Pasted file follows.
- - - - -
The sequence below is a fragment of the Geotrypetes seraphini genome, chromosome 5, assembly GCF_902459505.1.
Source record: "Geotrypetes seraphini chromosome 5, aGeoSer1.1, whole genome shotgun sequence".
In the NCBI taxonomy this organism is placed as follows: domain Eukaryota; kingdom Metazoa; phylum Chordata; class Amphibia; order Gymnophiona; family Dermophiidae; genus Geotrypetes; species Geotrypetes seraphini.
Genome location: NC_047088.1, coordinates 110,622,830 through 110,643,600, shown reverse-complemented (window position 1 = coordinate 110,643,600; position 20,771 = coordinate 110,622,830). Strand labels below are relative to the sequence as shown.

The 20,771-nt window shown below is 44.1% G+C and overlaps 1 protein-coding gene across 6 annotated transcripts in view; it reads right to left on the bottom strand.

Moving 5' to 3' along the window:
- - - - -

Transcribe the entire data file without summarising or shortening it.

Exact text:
The sequence below is a fragment of the Geotrypetes seraphini genome, chromosome 5, assembly GCF_902459505.1.
Source record: "Geotrypetes seraphini chromosome 5, aGeoSer1.1, whole genome shotgun sequence".
In the NCBI taxonomy this organism is placed as follows: domain Eukaryota; kingdom Metazoa; phylum Chordata; class Amphibia; order Gymnophiona; family Dermophiidae; genus Geotrypetes; species Geotrypetes seraphini.
Genome location: NC_047088.1, coordinates 110,622,830 through 110,643,600, shown reverse-complemented (window position 1 = coordinate 110,643,600; position 20,771 = coordinate 110,622,830). Strand labels below are relative to the sequence as shown.

The 20,771-nt window shown below is 44.1% G+C and overlaps 1 protein-coding gene across 6 annotated transcripts in view; it reads right to left on the bottom strand.

Moving 5' to 3' along the window: